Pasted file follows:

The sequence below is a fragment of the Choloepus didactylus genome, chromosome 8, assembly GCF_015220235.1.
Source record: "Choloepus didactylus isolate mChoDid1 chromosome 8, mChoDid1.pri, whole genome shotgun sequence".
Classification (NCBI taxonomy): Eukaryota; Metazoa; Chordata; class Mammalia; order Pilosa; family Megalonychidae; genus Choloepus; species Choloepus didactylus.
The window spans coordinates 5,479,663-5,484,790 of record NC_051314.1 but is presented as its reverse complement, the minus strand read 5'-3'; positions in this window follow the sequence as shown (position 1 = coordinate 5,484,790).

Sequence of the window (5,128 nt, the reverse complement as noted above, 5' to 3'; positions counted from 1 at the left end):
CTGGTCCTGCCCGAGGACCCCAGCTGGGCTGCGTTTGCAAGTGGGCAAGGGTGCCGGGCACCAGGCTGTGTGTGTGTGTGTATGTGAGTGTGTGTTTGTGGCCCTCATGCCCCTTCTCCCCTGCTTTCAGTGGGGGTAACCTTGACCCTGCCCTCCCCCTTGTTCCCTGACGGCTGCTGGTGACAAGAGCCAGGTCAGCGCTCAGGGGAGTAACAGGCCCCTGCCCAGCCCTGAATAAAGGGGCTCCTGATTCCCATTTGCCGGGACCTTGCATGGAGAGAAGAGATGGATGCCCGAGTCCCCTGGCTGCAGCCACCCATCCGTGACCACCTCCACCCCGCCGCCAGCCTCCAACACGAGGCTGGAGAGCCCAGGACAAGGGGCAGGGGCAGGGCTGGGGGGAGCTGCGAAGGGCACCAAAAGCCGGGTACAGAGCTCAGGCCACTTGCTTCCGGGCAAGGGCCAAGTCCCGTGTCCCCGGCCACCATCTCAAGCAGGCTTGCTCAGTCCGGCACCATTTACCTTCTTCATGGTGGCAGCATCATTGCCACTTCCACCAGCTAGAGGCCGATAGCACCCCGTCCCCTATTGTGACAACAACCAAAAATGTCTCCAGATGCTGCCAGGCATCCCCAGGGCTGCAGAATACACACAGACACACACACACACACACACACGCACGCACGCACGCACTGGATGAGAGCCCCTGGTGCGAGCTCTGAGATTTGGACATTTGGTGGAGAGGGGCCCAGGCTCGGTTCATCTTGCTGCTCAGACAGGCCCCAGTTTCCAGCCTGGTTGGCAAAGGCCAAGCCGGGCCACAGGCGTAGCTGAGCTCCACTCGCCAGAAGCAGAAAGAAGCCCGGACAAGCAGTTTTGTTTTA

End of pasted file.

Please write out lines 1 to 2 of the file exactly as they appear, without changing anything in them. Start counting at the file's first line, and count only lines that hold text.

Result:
The sequence below is a fragment of the Choloepus didactylus genome, chromosome 8, assembly GCF_015220235.1.
Source record: "Choloepus didactylus isolate mChoDid1 chromosome 8, mChoDid1.pri, whole genome shotgun sequence".